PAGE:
• I think it makes us human with real emotions and feelings.
  • I think it is just part of the grieving process. My sister's husband was killed in Febuary and she is so angry with him right now for leaving her with the kids. I don't think it makes you selfish,uncaring, weak or lonely. I think it makes you human and capable of very deep emotions.
  • Yes it makes us human,but when my father died my aunt and my mother both kept saying what about me what am I going to do now>>
  • Firebrand, I was angry when I read the question, I was fired up, then I seen it was you posting it. I am a little lost but will answer. No it doesn't make us selfish and uncaring, possibly week and lonely. How can we be selfish or uncaring when we KNOW it is us they want to to be with? I know he did not leave me willingly.
  • i think it makes you unselfish and caring... nothing wrong with morning the loss of a loved one... its actually normal and healthy... the problem is when people hold it in or ignore there feeling and emotions. So its natural to feel abandoned and even angry.... dont feel bad... dont blame yourself.
  • It makes us human. It is natural to feel angry and abandoned when we lose someone we love. It does not make us selfish.
  • I think we get angry because that is our way of expressing our sadness. Maybe we are so blinded by our sorrow that we get angry at the person who has passed away. I don't think it makes us either selfish and uncaring or weak and lonely. Like the others have said it makes us human with real emotions.
  • I feel like we just don't know how to feel and I do know that is very common and normal for our healing process - The feeling of being alone is really overwhelming for us and it seems like that can be a coping tool , until we can begin to heal This is one of the best questions I've seen on AB and I hope I added in a healthy way + up
  • I am so sorry Firebrand, every day you must be suffering unbearable pain without any answers....there will never be any words to help but I hope your memories will carry you through this sorrowful time. I hope angels will walk with you today and everyday.
  • It's natural and healthy to feel some anger and resentment at the loss of a loved one, the key is to come to terms with that anger, and learn to say "Yes, I feel angry, and abandoned, and maybe even a little resentful. And that's okay, I have a right to my anger and I have every right to my pain" and not let that resentment turn against the memories of your beloved and kill any love you felt for them in the first place. You have to always remember that they didn't abandon you by choice, and try to carry the memory of the love you shared through life with you, and when you find yourself feeling futile or pessimistic or self-loathing, try to remember how they loved you, and remember that love like that never dies, it always stays with you, unless you abandon it through hatred and resentment and self-loathing. And although this may seem rather cynical and fatalistic at first glance, I don't think whether you're "Selfish" or "Uncaring" really matters all that much in the aftermath of something that traumatic and life-changing. After all, no one is really judging you besides you judging yourself, and in my experience, one of the absolute essentials in coping with the grief and pain that almost inevitably follow the death of a partner is learning to really love yourself like they loved you. Just try to always keep in mind that your partner loved you, and the last thing they would have wanted is for you to stop loving *Yourself* with them gone. I think feeling grief and pain when a loved one dies makes us human, some anger and resentment are a natural part of that pain. You just have to learn how to "Be" with that pain and anger and resentment instead of letting it run rampant and consume you, and keep it separate from the beautiful memories and love that you still do have, preserving those memories, and that capability for loving yourself, is the best, most meaningful tribute you can ever give to a departed partner. My sincerest condolences, just take it one day at a time, FB. <HUG>.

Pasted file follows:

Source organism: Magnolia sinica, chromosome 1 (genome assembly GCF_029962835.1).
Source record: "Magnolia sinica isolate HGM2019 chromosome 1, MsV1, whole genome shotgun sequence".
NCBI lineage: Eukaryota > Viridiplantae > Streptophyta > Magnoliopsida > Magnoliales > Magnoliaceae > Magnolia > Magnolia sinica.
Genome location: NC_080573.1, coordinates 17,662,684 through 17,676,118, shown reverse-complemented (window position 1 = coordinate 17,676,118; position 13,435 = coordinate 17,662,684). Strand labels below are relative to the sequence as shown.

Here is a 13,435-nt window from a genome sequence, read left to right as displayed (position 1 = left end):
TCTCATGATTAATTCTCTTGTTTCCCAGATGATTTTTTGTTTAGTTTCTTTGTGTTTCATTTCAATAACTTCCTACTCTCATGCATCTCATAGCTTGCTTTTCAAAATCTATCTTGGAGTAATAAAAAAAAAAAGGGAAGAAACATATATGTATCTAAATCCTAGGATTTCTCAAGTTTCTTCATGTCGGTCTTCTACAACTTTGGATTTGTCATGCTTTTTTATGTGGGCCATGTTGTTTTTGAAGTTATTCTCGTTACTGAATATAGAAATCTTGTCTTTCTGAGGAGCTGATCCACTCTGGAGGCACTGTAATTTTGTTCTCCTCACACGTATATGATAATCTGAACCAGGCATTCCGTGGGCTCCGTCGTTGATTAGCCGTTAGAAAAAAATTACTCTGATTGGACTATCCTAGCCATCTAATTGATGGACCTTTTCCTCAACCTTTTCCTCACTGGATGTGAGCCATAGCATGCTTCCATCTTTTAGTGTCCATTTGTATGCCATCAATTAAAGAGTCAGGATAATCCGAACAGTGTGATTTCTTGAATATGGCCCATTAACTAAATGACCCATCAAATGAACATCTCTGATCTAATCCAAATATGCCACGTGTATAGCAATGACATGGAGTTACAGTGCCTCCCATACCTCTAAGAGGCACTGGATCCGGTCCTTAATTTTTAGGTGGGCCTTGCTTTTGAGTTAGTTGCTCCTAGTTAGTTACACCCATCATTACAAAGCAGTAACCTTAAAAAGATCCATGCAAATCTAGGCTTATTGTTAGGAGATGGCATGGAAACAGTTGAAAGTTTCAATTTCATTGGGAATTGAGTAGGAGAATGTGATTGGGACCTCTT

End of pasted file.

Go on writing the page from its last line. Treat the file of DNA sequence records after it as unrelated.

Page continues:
• Hopefully it isn't only some of us, because all of us are human and hopefully we have all felt love but to lose someone is so painful. But it isn't selfish to wish that person were still with you and that both of you would still be experiencing the thrill of love. It's not uncaring because if you didn't care you wouldn't feel this way and you aren't wanting a prolonging of their pain, just the feel of that connection again, the way it once was, that sense of loss, incompleteness. It doesn't make you weak because you are bearing it....somehow....we never know how we do, do we?...but somehow you keep going and yes, you do get lonely. After a great lose, I don't know if the whole ever gets filled again. Or if it does, it's not with the same thing. Time never fills the holes and mends fast enough. I'm so deeply sorry for you and for the others, any others, who feel this kind of pain. But it also hurts very bad when I see people who have never felt this kind of love. (((HUGS FB HUGS)))
  • well i know when one of my friends who i worked with passed away, i got angry and started crying asking god why he took him and telling him to take me instead. thats how i felt. that doesnt seen selfish to me.
  • It does not make you selfish or uncaring. It's human nature to feel like that. Loss hurts, especially if a bond is broken because the person you love passes away.

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